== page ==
What Does a Payout Ratio Tell?

by Tom Streissguth

    When researching a potential investment, dividend payout ratio is a good statistic to know. This number reveals how much of its earnings a company is returning directly to shareholders. At the discretion of company management, dividend payout is a good clue to how a company chooses to deploy its money and how it approaches investor relations.

    A dividend is a regular payment to shareholders taken out of a company's net income. Not all publicly-traded companies offer dividends; start-ups and smaller companies usually retain earnings to invest for future growth. Larger companies, and those with a steady stream of reliable income, pay dividends as a way of keeping shareholders loyal and of making their stock more attractive to new investors. Most companies that pay dividends make the payouts quarterly.

    The payout ratio is the percentage of net income paid to shareholders in the form of dividends. If a company earns $1 a share and pays a dividend of 10 cents, then the payout ratio is 10 percent -- .10 divided by 1 multiplied by 100. There are no requirements to maintain a certain payout level, although many companies strive to protect their dividends and, if possible, continually increase them as their net earnings rise.

    A payout ratio reveals quite a bit about a company's financial strategy. A low ratio means relatively little income is paid out to shareholders, and instead the company is choosing to retain its earnings and reinvest in new plant, equipment, markets and research. Higher ratios mean further expansion is not a high priority; the company feels its business and earnings are relatively stable and shareholder dividends are the best way to support the stock price. Very high ratios, however, mean that the company is risking a future dividend cut, which will in most cases bring down the stock price.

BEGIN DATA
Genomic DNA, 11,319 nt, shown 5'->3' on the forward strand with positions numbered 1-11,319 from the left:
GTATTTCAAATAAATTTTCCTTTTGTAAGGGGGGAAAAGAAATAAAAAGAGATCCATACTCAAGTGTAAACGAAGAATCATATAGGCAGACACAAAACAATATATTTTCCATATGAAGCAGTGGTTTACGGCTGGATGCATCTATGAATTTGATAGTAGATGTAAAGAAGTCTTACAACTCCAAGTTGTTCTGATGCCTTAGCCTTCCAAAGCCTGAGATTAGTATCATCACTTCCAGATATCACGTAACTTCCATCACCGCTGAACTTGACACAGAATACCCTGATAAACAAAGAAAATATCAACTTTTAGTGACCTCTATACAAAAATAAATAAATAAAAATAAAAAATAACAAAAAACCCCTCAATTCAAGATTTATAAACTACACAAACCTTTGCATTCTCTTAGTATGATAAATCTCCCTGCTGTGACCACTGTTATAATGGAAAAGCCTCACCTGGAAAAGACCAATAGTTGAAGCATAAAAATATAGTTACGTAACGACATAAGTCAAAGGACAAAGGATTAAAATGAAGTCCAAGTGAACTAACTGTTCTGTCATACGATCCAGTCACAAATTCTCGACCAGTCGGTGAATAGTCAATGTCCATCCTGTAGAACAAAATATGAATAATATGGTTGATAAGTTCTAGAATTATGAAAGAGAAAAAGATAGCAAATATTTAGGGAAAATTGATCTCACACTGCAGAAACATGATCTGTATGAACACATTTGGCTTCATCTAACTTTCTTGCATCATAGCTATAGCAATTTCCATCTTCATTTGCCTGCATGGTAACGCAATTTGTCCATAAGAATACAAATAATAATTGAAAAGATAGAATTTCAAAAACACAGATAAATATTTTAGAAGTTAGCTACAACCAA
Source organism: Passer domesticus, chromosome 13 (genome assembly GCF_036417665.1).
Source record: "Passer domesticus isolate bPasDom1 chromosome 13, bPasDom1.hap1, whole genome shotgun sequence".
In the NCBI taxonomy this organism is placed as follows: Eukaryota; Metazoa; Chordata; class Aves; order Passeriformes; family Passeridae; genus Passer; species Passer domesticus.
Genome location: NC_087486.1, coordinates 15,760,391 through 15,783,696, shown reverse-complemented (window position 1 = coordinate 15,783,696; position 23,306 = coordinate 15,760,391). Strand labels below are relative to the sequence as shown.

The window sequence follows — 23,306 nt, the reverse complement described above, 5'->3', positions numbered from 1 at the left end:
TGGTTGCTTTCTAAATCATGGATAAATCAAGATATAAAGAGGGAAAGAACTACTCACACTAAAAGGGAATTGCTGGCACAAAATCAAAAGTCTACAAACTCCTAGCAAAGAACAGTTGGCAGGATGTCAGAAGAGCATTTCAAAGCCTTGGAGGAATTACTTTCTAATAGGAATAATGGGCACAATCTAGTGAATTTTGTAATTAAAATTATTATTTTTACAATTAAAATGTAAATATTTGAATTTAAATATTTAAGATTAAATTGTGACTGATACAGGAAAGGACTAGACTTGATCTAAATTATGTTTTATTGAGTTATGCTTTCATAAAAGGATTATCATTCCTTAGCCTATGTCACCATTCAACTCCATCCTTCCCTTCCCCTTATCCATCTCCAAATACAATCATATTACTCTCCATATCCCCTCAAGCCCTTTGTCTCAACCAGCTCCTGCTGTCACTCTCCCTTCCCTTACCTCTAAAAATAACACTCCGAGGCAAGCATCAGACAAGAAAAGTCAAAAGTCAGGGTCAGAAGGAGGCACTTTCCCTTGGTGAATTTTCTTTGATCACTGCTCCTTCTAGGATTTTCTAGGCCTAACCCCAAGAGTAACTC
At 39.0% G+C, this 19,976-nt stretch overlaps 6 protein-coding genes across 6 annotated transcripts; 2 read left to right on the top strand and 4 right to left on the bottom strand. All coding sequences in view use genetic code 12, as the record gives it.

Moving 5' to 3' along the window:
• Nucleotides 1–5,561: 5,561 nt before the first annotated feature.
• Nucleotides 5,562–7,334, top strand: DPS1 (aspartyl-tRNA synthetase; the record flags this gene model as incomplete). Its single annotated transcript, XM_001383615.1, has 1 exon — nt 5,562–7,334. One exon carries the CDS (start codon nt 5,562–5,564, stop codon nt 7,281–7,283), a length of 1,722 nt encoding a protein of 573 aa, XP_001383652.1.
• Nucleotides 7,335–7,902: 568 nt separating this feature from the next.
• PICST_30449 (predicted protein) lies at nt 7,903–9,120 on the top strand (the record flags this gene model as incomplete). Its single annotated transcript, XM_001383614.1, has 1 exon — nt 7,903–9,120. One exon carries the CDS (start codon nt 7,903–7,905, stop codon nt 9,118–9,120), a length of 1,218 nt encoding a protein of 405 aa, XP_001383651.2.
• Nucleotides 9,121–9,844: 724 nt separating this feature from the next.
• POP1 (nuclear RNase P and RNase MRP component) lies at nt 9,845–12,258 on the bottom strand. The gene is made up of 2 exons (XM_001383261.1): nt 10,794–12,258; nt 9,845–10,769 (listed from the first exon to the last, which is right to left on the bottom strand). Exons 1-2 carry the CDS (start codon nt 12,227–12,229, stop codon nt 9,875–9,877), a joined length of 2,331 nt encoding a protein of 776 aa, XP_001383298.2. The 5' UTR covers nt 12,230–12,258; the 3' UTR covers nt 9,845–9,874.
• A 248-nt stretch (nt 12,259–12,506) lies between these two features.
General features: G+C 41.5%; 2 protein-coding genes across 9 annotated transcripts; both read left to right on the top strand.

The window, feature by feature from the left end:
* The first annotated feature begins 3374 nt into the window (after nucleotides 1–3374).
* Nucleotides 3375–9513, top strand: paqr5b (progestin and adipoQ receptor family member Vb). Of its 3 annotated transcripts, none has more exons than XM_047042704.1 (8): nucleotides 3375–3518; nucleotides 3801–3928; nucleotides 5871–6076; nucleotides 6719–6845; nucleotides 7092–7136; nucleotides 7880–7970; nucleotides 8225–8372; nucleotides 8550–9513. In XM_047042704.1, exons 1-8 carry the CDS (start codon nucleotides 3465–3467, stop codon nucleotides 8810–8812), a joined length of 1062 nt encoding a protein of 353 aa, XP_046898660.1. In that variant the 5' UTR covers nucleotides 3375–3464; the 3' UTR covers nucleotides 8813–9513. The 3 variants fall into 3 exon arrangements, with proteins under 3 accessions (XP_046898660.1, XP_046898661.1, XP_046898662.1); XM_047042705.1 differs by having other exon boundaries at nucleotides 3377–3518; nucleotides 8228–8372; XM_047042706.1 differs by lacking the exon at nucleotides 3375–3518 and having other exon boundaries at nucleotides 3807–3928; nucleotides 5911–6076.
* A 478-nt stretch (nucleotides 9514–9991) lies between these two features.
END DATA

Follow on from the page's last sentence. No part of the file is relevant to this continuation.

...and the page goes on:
Some industries, such as banks, insurance companies and utilities, traditionally have relatively high payout ratios. Others, such as high-tech firms, generally deploy their earnings toward new investment. Occasionally, a company will use earnings to buy back shares, reducing the number of shares on the market and thus boosting the earnings-per-share number. Some investment vehicles are required to pay out a minimum percentage of their income. For real estate investment trusts, or REITs, this figure was 90 percent in 2012.

    About the Author

    Tom Streissguth has worked for over 15 years in the legal field as a writer and legal assistant, and has authored numerous articles on Social Security disability law. He has many nonfiction and reference titles in print, including works for The Gale Group and Lerner. He holds a Bachelor of Arts from Yale University.

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